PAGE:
A voice for living well with Type 1 Diabetes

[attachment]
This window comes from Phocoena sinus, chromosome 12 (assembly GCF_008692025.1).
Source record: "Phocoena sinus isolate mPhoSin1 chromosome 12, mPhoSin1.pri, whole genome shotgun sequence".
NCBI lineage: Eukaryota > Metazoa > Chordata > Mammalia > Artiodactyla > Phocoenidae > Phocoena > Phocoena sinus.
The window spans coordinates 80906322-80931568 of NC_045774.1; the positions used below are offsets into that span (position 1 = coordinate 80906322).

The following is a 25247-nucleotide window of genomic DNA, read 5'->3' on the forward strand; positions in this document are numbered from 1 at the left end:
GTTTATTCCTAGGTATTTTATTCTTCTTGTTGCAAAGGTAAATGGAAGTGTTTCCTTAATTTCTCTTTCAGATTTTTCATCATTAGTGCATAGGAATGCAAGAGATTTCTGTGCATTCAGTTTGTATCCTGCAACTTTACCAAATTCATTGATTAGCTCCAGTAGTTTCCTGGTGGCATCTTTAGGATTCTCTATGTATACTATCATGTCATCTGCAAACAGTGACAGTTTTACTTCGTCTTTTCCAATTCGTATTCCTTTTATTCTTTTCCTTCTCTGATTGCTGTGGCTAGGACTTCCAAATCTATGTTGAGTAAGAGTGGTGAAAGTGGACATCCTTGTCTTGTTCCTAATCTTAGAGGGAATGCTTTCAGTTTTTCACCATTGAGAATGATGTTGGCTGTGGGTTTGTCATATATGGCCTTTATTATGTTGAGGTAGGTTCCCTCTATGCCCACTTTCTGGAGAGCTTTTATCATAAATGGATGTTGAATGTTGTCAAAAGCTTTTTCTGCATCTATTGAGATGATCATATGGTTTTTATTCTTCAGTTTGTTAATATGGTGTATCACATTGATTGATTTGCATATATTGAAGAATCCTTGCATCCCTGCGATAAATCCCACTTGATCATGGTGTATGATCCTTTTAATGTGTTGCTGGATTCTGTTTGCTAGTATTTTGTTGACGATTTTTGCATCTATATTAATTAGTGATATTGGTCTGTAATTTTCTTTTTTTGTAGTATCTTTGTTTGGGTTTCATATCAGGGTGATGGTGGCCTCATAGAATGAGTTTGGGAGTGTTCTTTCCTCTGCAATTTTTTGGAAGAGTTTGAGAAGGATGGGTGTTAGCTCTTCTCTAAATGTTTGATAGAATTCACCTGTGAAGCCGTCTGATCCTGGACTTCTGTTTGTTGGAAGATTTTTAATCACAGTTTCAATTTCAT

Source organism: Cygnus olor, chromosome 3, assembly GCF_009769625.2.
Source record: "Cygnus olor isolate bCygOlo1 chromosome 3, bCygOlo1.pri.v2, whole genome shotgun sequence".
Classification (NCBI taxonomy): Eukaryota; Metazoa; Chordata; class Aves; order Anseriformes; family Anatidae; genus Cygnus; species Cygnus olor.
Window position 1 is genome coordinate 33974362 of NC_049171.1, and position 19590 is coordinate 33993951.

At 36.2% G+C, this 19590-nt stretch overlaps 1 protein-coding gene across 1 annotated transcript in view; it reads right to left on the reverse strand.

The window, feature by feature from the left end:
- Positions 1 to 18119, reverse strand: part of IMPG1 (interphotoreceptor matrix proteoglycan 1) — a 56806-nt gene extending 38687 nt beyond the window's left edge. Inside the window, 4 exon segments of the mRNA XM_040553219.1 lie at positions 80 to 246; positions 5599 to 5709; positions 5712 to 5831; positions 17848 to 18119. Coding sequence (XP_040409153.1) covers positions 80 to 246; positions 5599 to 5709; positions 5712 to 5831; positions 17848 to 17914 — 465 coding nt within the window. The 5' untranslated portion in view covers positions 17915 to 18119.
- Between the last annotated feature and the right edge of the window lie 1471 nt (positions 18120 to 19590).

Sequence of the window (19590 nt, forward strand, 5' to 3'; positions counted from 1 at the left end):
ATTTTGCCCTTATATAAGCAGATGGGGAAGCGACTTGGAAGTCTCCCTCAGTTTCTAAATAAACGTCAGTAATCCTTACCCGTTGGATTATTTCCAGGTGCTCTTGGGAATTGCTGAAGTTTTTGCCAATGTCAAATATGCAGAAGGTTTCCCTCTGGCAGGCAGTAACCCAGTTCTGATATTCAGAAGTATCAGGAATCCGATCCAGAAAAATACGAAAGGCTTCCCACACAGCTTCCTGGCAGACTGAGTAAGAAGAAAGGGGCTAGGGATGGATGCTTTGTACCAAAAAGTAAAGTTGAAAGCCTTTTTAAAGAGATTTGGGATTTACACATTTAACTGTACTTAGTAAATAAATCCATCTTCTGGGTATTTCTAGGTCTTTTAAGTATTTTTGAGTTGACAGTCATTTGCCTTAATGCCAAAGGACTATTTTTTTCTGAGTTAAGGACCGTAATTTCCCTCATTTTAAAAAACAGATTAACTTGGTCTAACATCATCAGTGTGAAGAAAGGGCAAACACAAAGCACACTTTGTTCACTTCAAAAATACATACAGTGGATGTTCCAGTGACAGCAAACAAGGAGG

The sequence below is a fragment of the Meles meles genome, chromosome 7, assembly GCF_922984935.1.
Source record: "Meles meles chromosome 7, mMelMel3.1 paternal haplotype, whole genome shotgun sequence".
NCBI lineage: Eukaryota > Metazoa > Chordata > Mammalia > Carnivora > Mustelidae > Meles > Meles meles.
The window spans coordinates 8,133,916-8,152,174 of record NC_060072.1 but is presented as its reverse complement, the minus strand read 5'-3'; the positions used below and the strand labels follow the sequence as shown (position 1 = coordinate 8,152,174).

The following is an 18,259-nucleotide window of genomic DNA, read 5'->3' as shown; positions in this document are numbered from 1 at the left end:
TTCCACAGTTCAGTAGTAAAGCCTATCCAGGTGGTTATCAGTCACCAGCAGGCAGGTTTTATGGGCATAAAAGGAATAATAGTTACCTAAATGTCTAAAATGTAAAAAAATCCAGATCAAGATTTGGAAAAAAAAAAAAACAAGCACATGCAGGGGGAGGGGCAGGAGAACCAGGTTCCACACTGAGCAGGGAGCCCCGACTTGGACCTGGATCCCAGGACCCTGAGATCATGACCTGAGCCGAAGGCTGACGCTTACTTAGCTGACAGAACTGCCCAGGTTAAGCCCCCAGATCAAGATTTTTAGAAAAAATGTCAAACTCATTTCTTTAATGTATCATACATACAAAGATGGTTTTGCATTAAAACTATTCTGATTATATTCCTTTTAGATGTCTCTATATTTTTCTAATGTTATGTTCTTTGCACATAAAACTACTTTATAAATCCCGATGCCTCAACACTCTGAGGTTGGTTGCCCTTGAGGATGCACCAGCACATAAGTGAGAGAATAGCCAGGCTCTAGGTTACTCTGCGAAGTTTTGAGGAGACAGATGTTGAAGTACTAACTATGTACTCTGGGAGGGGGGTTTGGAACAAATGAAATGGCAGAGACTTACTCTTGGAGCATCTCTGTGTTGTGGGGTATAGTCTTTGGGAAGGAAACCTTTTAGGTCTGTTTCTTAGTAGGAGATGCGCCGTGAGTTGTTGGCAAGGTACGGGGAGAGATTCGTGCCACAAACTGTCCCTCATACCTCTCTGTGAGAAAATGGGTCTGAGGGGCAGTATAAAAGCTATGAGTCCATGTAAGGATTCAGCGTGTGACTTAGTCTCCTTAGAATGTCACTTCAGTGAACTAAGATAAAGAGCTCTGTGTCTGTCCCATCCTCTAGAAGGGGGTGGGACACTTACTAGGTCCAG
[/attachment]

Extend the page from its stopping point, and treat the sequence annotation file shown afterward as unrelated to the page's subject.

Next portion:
My diagnosis was similar to most. I had been sluggish for weeks, lost weight and was making frequent visits to the bathroom. My Mother called our family pediatric practice. A young, recent medical school graduate had become part of the practice. His name was Jack Burr. Dr. Burr requested a urine sample the next morning. When Mom brought the specimen to the pediatrician’s office, sugar crystals had formed at the top of the specimen. Later that day, Dr. Burr admitted me to St. Mary’s hospital in Kansas City, Missouri. For the next eight days (yes, eight days!), he and the medical staff determined my treatment regimen. I left the hospital with this prescription: Three units of regular insulin mixed with six units of Lente insulin in one syringe, given each morning before breakfast, and an 1,800 calorie diet. Here’s the packaging from my first bottle of insulin: image001 Dr. Burr guided me through the first decade of my diabetes, until he relocated to Wisconsin. He was energetic, committed, kind and supportive while he researched treatment methods and spent countless hours helping my parents and me understand diabetes and how to treat it. I feel blessed to have had such an engaged and committed physician guide my first decade with diabetes. In 1963 I don’t know how many insulin treatment options included a combination of fast-acting and long-acting insulin. Dr. Burr thought it made sense and it obviously paid dividends. He also encouraged me to be active, although he really wouldn’t have been able to stop me from playing outside all the time! Shortly after I passed the 50-year mark of living with diabetes, I was curious if Dr. Burr was still alive. I searched the Internet and found contact information for a retired Dr. Jack Burr. I wrote a letter and mailed it to him, hoping it would be the right person. Well … several weeks later I came home from work and my wife smiled and showed me a letter with the return address of one Jack K. Burr, M.D.  I don’t get emotional very often, but that moment absolutely captured me. His letter was as kind and supportive as he was 50 years ago. Thank you, Dr. Burr, for the positive influence you had on me and, I’m certain, many others.